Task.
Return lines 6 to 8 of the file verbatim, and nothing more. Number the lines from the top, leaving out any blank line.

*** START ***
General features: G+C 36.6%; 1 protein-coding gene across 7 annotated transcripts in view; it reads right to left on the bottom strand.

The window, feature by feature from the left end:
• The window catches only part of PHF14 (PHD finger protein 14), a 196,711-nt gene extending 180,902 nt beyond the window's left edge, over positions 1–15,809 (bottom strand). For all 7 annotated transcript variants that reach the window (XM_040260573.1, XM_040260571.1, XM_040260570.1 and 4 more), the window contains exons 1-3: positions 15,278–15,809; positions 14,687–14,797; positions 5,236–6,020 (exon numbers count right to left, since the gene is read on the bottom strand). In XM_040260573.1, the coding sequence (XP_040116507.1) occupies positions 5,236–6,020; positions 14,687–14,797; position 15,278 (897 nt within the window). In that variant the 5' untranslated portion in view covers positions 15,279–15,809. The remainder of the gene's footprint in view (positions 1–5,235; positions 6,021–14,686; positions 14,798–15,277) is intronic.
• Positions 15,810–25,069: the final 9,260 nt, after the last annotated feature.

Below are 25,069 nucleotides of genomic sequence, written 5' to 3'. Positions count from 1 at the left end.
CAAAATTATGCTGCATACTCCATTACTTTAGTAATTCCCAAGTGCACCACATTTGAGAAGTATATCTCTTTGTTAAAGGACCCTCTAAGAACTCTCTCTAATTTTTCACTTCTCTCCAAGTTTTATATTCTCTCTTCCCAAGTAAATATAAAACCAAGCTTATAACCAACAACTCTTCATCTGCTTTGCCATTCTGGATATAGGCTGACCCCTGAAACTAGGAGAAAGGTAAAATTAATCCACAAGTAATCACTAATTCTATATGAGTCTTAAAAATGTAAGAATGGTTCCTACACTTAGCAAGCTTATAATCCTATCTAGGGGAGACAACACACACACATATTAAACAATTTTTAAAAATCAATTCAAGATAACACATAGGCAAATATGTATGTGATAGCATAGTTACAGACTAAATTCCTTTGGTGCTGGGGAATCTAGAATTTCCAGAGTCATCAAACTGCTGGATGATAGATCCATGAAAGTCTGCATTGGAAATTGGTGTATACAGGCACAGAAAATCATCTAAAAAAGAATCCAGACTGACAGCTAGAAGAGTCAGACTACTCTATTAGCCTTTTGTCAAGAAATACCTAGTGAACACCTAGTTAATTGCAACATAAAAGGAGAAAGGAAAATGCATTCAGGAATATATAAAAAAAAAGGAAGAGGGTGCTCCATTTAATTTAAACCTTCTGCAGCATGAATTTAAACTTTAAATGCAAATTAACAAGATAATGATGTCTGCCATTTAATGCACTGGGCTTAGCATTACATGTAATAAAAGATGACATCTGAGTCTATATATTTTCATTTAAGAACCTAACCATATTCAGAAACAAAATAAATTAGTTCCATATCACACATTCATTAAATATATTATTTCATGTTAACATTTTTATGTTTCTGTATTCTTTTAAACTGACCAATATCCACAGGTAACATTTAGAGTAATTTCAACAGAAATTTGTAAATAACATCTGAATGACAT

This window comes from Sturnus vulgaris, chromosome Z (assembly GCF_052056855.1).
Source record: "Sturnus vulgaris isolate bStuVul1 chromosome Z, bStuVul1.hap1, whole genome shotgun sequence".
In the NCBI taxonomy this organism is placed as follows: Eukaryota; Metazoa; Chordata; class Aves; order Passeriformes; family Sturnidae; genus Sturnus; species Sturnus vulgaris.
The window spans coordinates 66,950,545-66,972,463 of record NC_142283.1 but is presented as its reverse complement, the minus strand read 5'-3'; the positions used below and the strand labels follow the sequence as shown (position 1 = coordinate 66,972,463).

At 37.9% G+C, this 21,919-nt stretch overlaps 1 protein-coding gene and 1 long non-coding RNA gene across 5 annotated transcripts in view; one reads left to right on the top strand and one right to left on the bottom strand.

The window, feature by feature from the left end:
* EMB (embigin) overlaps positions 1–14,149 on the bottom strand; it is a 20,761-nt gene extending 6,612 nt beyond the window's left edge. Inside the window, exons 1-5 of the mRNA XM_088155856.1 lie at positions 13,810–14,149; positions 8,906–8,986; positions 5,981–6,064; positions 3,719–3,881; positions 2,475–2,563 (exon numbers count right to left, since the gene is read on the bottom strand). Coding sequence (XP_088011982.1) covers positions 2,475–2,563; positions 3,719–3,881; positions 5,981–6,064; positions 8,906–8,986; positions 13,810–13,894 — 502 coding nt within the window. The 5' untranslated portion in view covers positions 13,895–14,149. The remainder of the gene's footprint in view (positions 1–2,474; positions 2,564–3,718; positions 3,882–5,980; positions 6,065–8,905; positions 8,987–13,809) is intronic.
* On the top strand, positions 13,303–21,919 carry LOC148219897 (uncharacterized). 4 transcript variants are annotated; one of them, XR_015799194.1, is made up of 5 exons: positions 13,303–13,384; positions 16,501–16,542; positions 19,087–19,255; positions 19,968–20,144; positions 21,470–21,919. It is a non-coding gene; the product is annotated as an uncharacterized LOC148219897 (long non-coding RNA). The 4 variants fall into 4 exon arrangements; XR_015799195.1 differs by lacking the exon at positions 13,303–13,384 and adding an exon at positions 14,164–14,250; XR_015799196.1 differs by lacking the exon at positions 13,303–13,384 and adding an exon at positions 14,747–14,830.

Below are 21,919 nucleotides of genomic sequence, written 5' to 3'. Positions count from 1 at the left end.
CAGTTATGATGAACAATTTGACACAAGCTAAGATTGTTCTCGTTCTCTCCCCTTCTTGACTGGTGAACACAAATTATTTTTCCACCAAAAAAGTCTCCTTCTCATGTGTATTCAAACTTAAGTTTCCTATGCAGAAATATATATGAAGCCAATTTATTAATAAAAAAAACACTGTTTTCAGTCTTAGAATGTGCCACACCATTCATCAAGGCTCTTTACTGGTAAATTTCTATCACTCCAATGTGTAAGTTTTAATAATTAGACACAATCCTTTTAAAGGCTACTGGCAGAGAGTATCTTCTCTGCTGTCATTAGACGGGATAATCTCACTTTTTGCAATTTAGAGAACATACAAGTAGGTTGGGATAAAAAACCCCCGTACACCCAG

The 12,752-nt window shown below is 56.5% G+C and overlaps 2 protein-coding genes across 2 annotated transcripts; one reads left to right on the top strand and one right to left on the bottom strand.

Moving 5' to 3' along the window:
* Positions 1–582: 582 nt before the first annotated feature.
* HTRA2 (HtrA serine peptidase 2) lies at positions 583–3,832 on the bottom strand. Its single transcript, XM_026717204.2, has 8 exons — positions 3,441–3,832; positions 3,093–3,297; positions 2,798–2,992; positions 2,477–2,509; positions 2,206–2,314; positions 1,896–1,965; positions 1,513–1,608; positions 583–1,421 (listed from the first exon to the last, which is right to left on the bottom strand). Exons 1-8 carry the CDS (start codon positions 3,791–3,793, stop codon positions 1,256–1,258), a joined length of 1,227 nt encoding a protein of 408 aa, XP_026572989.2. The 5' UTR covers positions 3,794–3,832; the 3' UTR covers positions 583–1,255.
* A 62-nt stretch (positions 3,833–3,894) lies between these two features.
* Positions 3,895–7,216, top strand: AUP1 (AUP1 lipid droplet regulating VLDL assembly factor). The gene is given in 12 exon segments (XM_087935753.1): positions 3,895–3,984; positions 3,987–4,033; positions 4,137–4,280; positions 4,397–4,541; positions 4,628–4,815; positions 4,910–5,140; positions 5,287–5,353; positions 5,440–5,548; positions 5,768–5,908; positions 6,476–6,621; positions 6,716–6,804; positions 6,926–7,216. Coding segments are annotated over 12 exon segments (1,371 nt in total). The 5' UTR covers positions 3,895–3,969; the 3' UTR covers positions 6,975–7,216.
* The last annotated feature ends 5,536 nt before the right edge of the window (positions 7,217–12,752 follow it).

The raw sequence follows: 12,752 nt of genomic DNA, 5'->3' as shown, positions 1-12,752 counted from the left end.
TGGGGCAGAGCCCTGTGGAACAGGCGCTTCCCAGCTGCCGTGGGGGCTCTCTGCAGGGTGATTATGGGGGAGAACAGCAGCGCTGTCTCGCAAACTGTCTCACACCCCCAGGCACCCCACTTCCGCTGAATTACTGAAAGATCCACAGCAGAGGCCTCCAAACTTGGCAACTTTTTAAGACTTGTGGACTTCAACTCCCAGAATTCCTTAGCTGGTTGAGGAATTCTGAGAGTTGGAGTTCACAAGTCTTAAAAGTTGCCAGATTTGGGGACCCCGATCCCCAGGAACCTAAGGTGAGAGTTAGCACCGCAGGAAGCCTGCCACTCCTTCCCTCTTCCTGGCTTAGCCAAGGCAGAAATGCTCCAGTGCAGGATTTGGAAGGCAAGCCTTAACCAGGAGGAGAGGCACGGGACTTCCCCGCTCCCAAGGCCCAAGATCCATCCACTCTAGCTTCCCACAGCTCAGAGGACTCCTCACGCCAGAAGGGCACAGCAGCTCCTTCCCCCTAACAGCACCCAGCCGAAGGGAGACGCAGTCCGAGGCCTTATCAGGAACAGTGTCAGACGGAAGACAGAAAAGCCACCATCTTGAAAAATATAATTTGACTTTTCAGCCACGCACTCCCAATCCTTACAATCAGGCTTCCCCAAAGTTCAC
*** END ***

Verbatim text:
CAAAATTATGCTGCATACTCCATTACTTTAGTAATTCCCAAGTGCACCACATTTGAGAAGTATATCTCTTTGTTAAAGGACCCTCTAAGAACTCTCTCTAATTTTTCACTTCTCTCCAAGTTTTATATTCTCTCTTCCCAAGTAAATATAAAACCAAGCTTATAACCAACAACTCTTCATCTGCTTTGCCATTCTGGATATAGGCTGACCCCTGAAACTAGGAGAAAGGTAAAATTAATCCACAAGTAATCACTAATTCTATATGAGTCTTAAAAATGTAAGAATGGTTCCTACACTTAGCAAGCTTATAATCCTATCTAGGGGAGACAACACACACACATATTAAACAATTTTTAAAAATCAATTCAAGATAACACATAGGCAAATATGTATGTGATAGCATAGTTACAGACTAAATTCCTTTGGTGCTGGGGAATCTAGAATTTCCAGAGTCATCAAACTGCTGGATGATAGATCCATGAAAGTCTGCATTGGAAATTGGTGTATACAGGCACAGAAAATCATCTAAAAAAGAATCCAGACTGACAGCTAGAAGAGTCAGACTACTCTATTAGCCTTTTGTCAAGAAATACCTAGTGAACACCTAGTTAATTGCAACATAAAAGGAGAAAGGAAAATGCATTCAGGAATATATAAAAAAAAAGGAAGAGGGTGCTCCATTTAATTTAAACCTTCTGCAGCATGAATTTAAACTTTAAATGCAAATTAACAAGATAATGATGTCTGCCATTTAATGCACTGGGCTTAGCATTACATGTAATAAAAGATGACATCTGAGTCTATATATTTTCATTTAAGAACCTAACCATATTCAGAAACAAAATAAATTAGTTCCATATCACACATTCATTAAATATATTATTTCATGTTAACATTTTTATGTTTCTGTATTCTTTTAAACTGACCAATATCCACAGGTAACATTTAGAGTAATTTCAACAGAAATTTGTAAATAACATCTGAATGACAT

This window comes from Sturnus vulgaris, chromosome Z (assembly GCF_052056855.1).
Source record: "Sturnus vulgaris isolate bStuVul1 chromosome Z, bStuVul1.hap1, whole genome shotgun sequence".